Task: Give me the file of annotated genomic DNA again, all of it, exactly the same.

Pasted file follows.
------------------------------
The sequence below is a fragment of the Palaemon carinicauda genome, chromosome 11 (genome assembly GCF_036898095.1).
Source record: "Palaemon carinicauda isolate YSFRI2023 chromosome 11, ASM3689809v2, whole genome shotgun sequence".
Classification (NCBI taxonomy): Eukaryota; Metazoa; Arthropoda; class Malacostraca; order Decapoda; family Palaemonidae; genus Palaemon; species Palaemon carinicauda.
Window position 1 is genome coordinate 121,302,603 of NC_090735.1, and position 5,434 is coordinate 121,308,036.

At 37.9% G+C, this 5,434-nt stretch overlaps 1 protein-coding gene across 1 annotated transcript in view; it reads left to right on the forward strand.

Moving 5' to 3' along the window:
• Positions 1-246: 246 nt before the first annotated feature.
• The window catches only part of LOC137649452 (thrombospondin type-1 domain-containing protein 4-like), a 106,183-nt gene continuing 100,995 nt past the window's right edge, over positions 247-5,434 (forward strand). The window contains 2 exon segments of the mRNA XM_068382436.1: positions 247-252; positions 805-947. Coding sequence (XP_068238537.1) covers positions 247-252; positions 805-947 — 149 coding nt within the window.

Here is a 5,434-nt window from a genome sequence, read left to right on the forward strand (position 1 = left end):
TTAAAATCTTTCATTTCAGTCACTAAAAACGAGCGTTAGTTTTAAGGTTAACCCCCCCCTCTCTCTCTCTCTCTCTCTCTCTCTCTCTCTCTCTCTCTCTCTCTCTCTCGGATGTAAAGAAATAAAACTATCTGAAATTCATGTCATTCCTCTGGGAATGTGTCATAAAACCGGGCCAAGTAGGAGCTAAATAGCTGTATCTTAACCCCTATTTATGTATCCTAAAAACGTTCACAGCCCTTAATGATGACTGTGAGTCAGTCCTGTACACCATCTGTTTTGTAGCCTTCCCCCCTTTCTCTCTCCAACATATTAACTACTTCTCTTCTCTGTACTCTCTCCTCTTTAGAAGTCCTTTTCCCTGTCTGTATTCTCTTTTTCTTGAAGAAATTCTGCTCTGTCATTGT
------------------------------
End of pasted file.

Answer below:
The sequence below is a fragment of the Palaemon carinicauda genome, chromosome 11 (genome assembly GCF_036898095.1).
Source record: "Palaemon carinicauda isolate YSFRI2023 chromosome 11, ASM3689809v2, whole genome shotgun sequence".
Classification (NCBI taxonomy): Eukaryota; Metazoa; Arthropoda; class Malacostraca; order Decapoda; family Palaemonidae; genus Palaemon; species Palaemon carinicauda.
Window position 1 is genome coordinate 121,302,603 of NC_090735.1, and position 5,434 is coordinate 121,308,036.

At 37.9% G+C, this 5,434-nt stretch overlaps 1 protein-coding gene across 1 annotated transcript in view; it reads left to right on the forward strand.

Moving 5' to 3' along the window:
• Positions 1-246: 246 nt before the first annotated feature.
• The window catches only part of LOC137649452 (thrombospondin type-1 domain-containing protein 4-like), a 106,183-nt gene continuing 100,995 nt past the window's right edge, over positions 247-5,434 (forward strand). The window contains 2 exon segments of the mRNA XM_068382436.1: positions 247-252; positions 805-947. Coding sequence (XP_068238537.1) covers positions 247-252; positions 805-947 — 149 coding nt within the window.

Here is a 5,434-nt window from a genome sequence, read left to right on the forward strand (position 1 = left end):
TTAAAATCTTTCATTTCAGTCACTAAAAACGAGCGTTAGTTTTAAGGTTAACCCCCCCCTCTCTCTCTCTCTCTCTCTCTCTCTCTCTCTCTCTCTCTCTCTCTCTCTCGGATGTAAAGAAATAAAACTATCTGAAATTCATGTCATTCCTCTGGGAATGTGTCATAAAACCGGGCCAAGTAGGAGCTAAATAGCTGTATCTTAACCCCTATTTATGTATCCTAAAAACGTTCACAGCCCTTAATGATGACTGTGAGTCAGTCCTGTACACCATCTGTTTTGTAGCCTTCCCCCCTTTCTCTCTCCAACATATTAACTACTTCTCTTCTCTGTACTCTCTCCTCTTTAGAAGTCCTTTTCCCTGTCTGTATTCTCTTTTTCTTGAAGAAATTCTGCTCTGTCATTGT